One- Woman Show Brings Back Palestine's Revolution

In her dark blue dress that goes slightly below the knees, taking different positions on a couch, or abruptly standing up to dance a revolutionary dabke, Raeda Taha speaks out, on the wide stage of Birzeit's Nasib Aziz Shaheen Theatre, the story of many Palestinian families who are in a frequent clash between the public celebration of those who die fighting the Israeli occupation, and the private suffering of those they leave behind.

Partnering with the Lebanese director Lina Abyad, Taha, the daughter of martyr Ali Taha, is the real surprise in this monodrama "Where can I find someone like you, Ali?" Switching accents and postures, she embodied different characters and recounted tales from her story.

Raeda Taha wrote a rich historical narrative, and told with her poetic undertones, mixing tragedy with humor, switching dialects, and imitating characters with small details, the story of her father- Ali Taha, who was one of four freedom fighters who hijacked a Belgian airline on its way to Al Lud airport in 1972, seeking to swap its passengers for Palestinians imprisoned by the Israelis.

Moving between narration and acting, Taha took the audience back in time to an important period of the Palestinian's struggle against occupation. The play was distinguished with its humanitarian sense that recalls the memories of a child that was forcibly been pulled away from her ordinary right, living an open-ended fatherlessness in the name of the Palestinian cause.

The actor and director challenged the traditional approaches in Arab theatrical performance. The story of revolutionaries who sacrificed for Palestine, and the fate of their loved ones were gathered in a one show, one woman and one story.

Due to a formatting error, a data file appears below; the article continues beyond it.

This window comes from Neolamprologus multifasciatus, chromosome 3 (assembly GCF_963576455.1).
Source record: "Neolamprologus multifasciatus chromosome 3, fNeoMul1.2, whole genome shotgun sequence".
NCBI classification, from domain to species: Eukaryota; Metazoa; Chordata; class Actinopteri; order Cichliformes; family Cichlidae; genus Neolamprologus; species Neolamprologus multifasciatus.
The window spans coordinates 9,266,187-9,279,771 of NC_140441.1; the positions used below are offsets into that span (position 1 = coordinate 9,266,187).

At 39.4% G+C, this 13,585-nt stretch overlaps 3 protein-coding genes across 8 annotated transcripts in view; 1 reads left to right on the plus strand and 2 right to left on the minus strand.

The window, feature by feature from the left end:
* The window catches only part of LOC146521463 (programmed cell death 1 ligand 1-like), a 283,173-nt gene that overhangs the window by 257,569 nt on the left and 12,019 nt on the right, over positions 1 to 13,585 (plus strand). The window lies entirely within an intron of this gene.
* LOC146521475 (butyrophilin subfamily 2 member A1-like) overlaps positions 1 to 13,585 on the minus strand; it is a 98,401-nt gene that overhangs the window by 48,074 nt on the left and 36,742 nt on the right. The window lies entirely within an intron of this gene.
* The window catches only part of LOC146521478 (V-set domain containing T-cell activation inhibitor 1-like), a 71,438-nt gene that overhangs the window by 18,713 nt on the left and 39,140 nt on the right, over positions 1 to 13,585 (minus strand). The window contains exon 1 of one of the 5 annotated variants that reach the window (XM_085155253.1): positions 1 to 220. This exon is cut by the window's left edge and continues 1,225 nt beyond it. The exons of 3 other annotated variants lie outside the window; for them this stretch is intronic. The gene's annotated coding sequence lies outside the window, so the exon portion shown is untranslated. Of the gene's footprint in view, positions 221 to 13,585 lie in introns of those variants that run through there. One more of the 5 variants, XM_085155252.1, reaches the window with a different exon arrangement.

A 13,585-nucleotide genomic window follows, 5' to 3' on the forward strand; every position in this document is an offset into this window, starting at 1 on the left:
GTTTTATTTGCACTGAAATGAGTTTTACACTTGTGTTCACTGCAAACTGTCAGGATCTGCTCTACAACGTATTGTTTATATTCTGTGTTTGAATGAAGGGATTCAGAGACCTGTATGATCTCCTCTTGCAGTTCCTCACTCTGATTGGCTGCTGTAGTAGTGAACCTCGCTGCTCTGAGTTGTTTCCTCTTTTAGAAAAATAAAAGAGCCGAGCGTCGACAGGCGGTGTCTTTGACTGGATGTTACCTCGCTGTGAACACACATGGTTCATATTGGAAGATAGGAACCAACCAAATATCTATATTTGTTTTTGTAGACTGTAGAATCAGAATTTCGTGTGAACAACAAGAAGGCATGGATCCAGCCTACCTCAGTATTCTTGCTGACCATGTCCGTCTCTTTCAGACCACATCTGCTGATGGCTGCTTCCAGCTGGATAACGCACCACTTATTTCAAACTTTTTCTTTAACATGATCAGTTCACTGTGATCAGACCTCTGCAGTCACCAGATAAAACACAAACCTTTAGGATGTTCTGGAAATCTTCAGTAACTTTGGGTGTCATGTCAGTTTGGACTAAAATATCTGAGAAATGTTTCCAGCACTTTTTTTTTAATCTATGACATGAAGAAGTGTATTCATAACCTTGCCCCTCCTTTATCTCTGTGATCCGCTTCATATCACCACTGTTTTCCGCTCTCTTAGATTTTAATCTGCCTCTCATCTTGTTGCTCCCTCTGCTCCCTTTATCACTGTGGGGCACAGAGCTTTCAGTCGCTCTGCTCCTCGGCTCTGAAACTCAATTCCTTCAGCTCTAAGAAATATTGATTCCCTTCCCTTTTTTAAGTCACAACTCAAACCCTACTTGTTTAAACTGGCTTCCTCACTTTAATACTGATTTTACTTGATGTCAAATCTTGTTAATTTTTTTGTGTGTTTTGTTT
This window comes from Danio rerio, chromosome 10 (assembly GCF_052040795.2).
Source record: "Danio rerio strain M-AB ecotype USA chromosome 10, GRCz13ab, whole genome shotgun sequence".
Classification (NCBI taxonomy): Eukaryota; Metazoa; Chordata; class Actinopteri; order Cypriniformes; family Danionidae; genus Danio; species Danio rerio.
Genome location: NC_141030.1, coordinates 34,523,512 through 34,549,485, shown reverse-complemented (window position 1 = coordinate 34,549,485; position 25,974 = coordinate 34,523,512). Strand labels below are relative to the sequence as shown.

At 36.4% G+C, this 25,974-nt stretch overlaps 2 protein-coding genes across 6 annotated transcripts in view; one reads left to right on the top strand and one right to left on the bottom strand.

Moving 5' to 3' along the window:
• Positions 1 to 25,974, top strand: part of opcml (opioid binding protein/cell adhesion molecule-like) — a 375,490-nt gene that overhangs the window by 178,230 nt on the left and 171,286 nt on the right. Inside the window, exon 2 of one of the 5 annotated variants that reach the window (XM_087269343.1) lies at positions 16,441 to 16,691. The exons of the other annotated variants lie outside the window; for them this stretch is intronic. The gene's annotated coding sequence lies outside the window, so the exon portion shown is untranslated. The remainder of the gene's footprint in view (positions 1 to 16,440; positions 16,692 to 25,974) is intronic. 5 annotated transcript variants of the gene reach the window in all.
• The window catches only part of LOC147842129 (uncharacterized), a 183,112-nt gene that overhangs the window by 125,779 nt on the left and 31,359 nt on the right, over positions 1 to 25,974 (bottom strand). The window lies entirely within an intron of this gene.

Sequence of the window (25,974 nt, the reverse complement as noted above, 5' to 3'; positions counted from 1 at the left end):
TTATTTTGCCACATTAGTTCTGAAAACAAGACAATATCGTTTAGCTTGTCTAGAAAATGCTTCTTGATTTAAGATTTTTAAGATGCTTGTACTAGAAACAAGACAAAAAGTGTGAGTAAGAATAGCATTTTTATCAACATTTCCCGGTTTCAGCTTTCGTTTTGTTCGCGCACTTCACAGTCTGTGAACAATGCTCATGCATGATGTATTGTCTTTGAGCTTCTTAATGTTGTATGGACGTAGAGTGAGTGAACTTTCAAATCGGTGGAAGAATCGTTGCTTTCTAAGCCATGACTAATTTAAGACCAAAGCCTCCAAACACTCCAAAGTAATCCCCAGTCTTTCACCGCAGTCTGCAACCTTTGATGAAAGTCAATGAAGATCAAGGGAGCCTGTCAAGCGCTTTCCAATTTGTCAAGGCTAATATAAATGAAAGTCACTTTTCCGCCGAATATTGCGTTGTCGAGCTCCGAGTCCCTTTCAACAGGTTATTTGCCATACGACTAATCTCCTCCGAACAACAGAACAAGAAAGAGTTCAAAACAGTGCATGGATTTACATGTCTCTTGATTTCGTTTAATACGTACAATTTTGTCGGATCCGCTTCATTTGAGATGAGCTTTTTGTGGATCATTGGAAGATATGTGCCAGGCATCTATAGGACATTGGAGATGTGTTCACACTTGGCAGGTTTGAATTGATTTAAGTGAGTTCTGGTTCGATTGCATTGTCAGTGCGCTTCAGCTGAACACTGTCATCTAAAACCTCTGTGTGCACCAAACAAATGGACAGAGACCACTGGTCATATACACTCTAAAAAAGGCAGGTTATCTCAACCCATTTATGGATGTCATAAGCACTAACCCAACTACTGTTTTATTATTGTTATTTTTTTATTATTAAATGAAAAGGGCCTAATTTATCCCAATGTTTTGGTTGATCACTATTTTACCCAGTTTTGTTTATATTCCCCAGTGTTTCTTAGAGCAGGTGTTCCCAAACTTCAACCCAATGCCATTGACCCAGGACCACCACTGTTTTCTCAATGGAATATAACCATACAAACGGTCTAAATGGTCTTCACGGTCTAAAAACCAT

Performing her monologue based on a series of tender and harsh moments, “Where can I find someone like you, Ali” is indeed a rare moment in the history Arab and Palestinian theater, and a great reflection of the Palestinian Identity.

The Story of Ali Taha

On the evening of May 8, 1972, a Boeing 707 operated by the Belgium national airline Sabena landed at the Lod Airport. Its pilot informed the control tower that it is under the control of militants. It was the William Nassar group whose members chose to take Sabena flight 571 flying from Brussels to the Lod Airport in occupied Palestine to take on the enemy on its own turf. It had four freedom fighters, two men and two women from the Black September organization who demanded the release of a hundred prisoners in Israeli jails in return for the hostages. They fell into a trap when they accepted the request of the Red Cross to extend the ultimatum and continue to negotiate allowing to bring more food on the plane. Israeli commandos led by Benjamin Netanyahu stormed the plane. Taha and Abdel Raouf al-Atrash were martyred while Terese Halsa and Rima Issa were captured (they were later released in a prisoner exchange operation in 1982). Thus the Lod Airport (later Ben Gurion International Airport) operation failed. It was said that Ali Hassan Salameh (who would later be martyred) planned it.